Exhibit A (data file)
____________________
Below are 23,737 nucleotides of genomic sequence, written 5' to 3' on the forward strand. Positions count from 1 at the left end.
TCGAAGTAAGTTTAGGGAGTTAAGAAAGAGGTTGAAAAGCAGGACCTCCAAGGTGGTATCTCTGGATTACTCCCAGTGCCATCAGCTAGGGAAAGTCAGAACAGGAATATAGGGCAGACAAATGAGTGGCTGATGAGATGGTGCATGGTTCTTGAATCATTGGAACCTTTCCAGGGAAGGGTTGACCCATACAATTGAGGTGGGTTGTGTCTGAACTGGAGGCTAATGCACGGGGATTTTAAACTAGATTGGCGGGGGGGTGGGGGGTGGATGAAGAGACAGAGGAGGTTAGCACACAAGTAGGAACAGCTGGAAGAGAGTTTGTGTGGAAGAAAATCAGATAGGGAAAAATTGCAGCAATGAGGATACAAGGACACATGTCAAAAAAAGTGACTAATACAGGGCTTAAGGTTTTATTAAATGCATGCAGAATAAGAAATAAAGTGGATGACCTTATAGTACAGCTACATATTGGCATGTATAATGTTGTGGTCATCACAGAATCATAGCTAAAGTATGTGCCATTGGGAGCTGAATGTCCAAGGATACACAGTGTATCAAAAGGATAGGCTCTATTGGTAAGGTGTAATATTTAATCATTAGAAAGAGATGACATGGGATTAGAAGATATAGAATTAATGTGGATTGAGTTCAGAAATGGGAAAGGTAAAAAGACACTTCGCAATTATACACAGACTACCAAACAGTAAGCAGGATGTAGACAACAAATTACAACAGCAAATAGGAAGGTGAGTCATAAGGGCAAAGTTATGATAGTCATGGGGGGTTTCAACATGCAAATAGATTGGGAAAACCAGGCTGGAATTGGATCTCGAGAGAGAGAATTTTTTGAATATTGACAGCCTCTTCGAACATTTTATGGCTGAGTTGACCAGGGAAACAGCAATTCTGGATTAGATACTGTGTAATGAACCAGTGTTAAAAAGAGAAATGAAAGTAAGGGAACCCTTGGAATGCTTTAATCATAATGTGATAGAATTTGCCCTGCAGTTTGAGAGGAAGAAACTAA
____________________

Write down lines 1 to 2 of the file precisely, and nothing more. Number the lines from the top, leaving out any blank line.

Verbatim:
Below are 23,737 nucleotides of genomic sequence, written 5' to 3' on the forward strand. Positions count from 1 at the left end.
TCGAAGTAAGTTTAGGGAGTTAAGAAAGAGGTTGAAAAGCAGGACCTCCAAGGTGGTATCTCTGGATTACTCCCAGTGCCATCAGCTAGGGAAAGTCAGAACAGGAATATAGGGCAGACAAATGAGTGGCTGATGAGATGGTGCATGGTTCTTGAATCATTGGAACCTTTCCAGGGAAGGGTTGACCCATACAATTGAGGTGGGTTGTGTCTGAACTGGAGGCTAATGCACGGGGATTTTAAACTAGATTGGCGGGGGGGTGGGGGGTGGATGAAGAGACAGAGGAGGTTAGCACACAAGTAGGAACAGCTGGAAGAGAGTTTGTGTGGAAGAAAATCAGATAGGGAAAAATTGCAGCAATGAGGATACAAGGACACATGTCAAAAAAAGTGACTAATACAGGGCTTAAGGTTTTATTAAATGCATGCAGAATAAGAAATAAAGTGGATGACCTTATAGTACAGCTACATATTGGCATGTATAATGTTGTGGTCATCACAGAATCATAGCTAAAGTATGTGCCATTGGGAGCTGAATGTCCAAGGATACACAGTGTATCAAAAGGATAGGCTCTATTGGTAAGGTGTAATATTTAATCATTAGAAAGAGATGACATGGGATTAGAAGATATAGAATTAATGTGGATTGAGTTCAGAAATGGGAAAGGTAAAAAGACACTTCGCAATTATACACAGACTACCAAACAGTAAGCAGGATGTAGACAACAAATTACAACAGCAAATAGGAAGGTGAGTCATAAGGGCAAAGTTATGATAGTCATGGGGGGTTTCAACATGCAAATAGATTGGGAAAACCAGGCTGGAATTGGATCTCGAGAGAGAGAATTTTTTGAATATTGACAGCCTCTTCGAACATTTTATGGCTGAGTTGACCAGGGAAACAGCAATTCTGGATTAGATACTGTGTAATGAACCAGTGTTAAAAAGAGAAATGAAAGTAAGGGAACCCTTGGAATGCTTTAATCATAATGTGATAGAATTTGCCCTGCAGTTTGAGAGGAAGAAACTAA